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Sikh army captain now allowed to keep turban and beard on duty

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Captain Simratpal Singh will no longer have to shave his beard and cut his hair Image source: nbcnews.com

A Sikh army captain who sued the U.S. military for discrimination in March has won the right to continue serving on active duty while upholding his religiously mandated turban and beard.

The U.S. Army released its decision on Thursday to grant Captain Simratpal Singh “religious accommodation” to the rules against facial hair and headwear, adding that “the Army intends to gather information to develop uniform standards for religious accommodations.”

“My military service continues to fulfill a lifelong dream,” Singh, a West Point graduate who earned a Bronze Star in Afghanistan, said in a press release. “My faith, like many of the soldiers I work with, is an integral part of who I am. I am thankful that I no longer have to make the choice between faith and service to our nation.”

After years of cutting his hair and shaving his face, Singh was finally granted a temporary accommodation in December. Assistant Army Secretary Debra Wada ordered tests in March to determine whether Singh could safely wear a helmet and gas mask if he had a turban, uncut hair and a beard.

Thursday’s decision by the Army states that Singh will not have to reapply for accommodation in the future.

“In a political context where minorities are being marginalized and attacked routinely, it is critical that our nation’s largest institutions and employers — like the U.S. military — show the country that America embraces diversity,” Simran Jeet Singh, the Senior Religion Fellow for the Sikh Coalition, told The Huffington Post.

He added, though, that this decision is just one step toward ending the discriminatory policies regarding article of faith for service members.

In 2014, the U.S. military began taking steps to give individual troops greater freedom to wear turbans, head scarfs, yarmulkes and other religious clothing with their uniforms. A spokesman for the Sikh Coalition noted at the time that the religious accommodation would have to be approved each time a service member changed assignments and would default to the discretion of their commanders.

Just two day’s before the Army released its decision on Singh’s case, three other Sikh soldiers filed a lawsuit seeking similar accommodations from the Army. With Singh’s victory and the Army’s promise to “develop uniform standards,” there may be hope for others in a similar predicament.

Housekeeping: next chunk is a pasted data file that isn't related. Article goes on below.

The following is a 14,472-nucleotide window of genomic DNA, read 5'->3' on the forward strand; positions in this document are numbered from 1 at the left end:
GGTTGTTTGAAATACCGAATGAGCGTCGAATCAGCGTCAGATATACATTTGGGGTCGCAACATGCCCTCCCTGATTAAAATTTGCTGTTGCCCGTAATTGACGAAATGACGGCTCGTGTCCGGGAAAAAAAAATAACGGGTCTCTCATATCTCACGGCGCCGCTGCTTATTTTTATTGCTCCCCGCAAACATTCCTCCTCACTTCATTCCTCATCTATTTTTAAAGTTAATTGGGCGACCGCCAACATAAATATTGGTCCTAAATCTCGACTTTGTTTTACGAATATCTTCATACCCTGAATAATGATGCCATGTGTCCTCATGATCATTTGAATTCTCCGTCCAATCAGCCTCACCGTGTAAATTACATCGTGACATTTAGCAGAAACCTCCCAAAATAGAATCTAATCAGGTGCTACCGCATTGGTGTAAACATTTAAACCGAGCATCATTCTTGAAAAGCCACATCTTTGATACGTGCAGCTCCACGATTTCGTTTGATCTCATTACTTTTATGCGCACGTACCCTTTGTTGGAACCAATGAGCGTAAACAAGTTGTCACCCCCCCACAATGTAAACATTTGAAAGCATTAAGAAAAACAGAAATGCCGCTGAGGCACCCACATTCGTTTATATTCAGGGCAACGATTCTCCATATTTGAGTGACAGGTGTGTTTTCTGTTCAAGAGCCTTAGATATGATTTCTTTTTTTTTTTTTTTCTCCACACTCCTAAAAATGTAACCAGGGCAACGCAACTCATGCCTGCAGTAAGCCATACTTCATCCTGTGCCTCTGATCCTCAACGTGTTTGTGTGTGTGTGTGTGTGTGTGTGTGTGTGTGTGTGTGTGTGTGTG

Credits: Huffington post

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Sikhs In U.S. To Donate Funds, Food To Unpaid TSA Workers

Leading the community efforts, Khalsa is currently working with several local grocery stores that are eager to offer foodstuff at discounted prizes. 

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Photo: metro.co.uk

Two Sikh communities in the US state of Indiana will donate funds and food to Transportation Security Administration (TSA) workers, as they remain unpaid due to the ongoing partial government shutdown.

The Sikh community of Fishers, Indiana, and Gurinder Singh Khalsa of SikhsPAC, a national Sikh political action committee, are coordinating with Mario Rodriguez, Executive Director of the Indianapolis Airport Authority, and Aaron Batt, TSA Federal Security Director, to support TSA agents, who are impacted by the shutdown, the American Bazaar news portal reported on Thursday.

“The community has come forward and is keen to support the workers who are undergoing the crisis of missing their paychecks,” Khalsa told the portal.

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Sikhs in US to donate funds, food to unpaid federal workers,representational image

He said that $5,000 in gift/grocery cards and more than $5,000 worth of hot food will be delivered to the TSA agents at the Indianapolis Airport on January 28.

Leading the community efforts, Khalsa is currently working with several local grocery stores that are eager to offer foodstuff at discounted prizes.

“We are looking at the places that can offer us good discounts so that we can deliver maximum stuff to workers affected,” he said.

TSA official Batt said the communities’ efforts were “overwhelming and amazing”.

To ensure that the community is able to offer helping hands to federal workers until the shutdown ends, the Sikhs in Fishers have vowed to encourage more Sikh temples and faith-based organisations in the state to come forward in assisting in the coming weeks if needed.

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Leading the community efforts, Khalsa is currently working with several local grocery stores that are eager to offer foodstuff at discounted prizes.  ( IANS)

“Our community kitchen will continue serving every Sunday and we will deliver hot food weekly to our TSA public servants on a weekly basis until the shutdown is lifted,” Khalsa said.

TSA falls under the Department of Homeland Security and has about 60,000 employees.

Its workers are one of the lowest paid employees and have been working without pay since the shutdown began on December 22.

Also Read: Are Indian Scientists’ Minds Cluttered With Prejudices?

TSA also has a much larger minority concentration of employees with about 22.9 per cent of them being African American employees, according to the Bureau of Labour Statistics.

The partial government shutdown continues as President Donald Trump demands $5.7 billion for a wall along the US-Mexico border and Democratic lawmakers decline to approve it.

Roughly 800,000 federal employees have been furloughed or are working without pay since then. (IANS)